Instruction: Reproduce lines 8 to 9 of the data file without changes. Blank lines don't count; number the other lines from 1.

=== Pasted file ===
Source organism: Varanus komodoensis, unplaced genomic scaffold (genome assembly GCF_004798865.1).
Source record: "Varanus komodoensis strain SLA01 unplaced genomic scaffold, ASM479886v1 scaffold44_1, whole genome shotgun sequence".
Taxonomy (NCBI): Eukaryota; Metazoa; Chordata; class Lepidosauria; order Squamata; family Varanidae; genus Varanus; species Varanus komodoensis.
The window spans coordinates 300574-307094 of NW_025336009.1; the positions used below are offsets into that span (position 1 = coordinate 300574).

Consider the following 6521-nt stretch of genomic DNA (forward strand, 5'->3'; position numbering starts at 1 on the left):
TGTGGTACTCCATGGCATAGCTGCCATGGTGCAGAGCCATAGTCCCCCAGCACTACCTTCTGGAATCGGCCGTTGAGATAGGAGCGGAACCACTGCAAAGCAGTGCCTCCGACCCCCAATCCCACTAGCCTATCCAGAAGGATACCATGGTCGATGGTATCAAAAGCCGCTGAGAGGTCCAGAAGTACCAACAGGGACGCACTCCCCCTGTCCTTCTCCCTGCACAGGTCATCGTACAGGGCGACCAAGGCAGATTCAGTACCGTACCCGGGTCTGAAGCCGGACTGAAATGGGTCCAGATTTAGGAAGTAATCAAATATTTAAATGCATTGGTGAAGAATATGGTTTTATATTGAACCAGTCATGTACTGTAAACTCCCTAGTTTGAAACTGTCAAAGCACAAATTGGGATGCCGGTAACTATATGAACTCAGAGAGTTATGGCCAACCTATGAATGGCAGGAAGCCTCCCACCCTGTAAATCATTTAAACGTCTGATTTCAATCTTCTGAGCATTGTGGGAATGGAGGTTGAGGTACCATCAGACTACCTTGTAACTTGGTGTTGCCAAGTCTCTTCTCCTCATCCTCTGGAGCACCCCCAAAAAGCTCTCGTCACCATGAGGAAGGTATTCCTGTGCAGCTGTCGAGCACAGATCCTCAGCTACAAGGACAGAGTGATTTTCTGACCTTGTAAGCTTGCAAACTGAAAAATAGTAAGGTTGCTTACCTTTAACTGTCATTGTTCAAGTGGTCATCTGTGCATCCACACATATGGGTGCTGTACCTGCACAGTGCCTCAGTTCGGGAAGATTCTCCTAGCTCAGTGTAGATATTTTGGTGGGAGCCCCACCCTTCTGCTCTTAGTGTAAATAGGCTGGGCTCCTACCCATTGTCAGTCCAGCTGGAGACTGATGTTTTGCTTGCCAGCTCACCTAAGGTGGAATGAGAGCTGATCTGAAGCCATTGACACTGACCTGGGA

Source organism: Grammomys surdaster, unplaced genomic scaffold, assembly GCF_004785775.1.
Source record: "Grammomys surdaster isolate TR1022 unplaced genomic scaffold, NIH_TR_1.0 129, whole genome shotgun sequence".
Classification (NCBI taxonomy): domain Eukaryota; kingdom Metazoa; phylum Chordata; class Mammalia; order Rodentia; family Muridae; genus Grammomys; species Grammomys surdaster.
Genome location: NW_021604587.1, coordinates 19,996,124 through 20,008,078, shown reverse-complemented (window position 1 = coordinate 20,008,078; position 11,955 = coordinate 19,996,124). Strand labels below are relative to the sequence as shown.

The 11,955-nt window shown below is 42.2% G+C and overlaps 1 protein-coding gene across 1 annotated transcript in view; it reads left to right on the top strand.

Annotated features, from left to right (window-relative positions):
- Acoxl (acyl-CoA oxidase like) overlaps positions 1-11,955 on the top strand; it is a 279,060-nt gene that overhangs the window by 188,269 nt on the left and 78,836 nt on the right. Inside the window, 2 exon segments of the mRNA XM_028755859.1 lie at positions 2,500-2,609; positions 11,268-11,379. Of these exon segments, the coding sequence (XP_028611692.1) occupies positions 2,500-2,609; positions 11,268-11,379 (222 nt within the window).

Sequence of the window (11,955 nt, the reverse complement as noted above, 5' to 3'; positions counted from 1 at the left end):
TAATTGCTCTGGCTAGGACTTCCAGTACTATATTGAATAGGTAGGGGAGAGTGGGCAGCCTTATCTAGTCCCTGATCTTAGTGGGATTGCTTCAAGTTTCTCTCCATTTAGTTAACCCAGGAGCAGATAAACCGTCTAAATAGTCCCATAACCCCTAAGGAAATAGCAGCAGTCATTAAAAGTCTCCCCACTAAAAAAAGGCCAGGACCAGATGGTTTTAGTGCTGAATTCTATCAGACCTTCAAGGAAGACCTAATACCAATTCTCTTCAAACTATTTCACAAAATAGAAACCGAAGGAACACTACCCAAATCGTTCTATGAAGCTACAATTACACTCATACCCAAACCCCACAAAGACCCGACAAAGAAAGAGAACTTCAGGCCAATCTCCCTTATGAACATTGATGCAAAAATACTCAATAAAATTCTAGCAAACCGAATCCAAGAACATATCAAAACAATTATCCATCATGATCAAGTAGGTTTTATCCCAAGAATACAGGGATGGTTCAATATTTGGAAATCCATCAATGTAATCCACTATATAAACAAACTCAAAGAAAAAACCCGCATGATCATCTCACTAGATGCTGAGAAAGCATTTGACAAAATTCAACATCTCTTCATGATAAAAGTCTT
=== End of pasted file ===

Source record: "Grammomys surdaster isolate TR1022 unplaced genomic scaffold, NIH_TR_1.0 129, whole genome shotgun sequence".
Classification (NCBI taxonomy): domain Eukaryota; kingdom Metazoa; phylum Chordata; class Mammalia; order Rodentia; family Muridae; genus Grammomys; species Grammomys surdaster.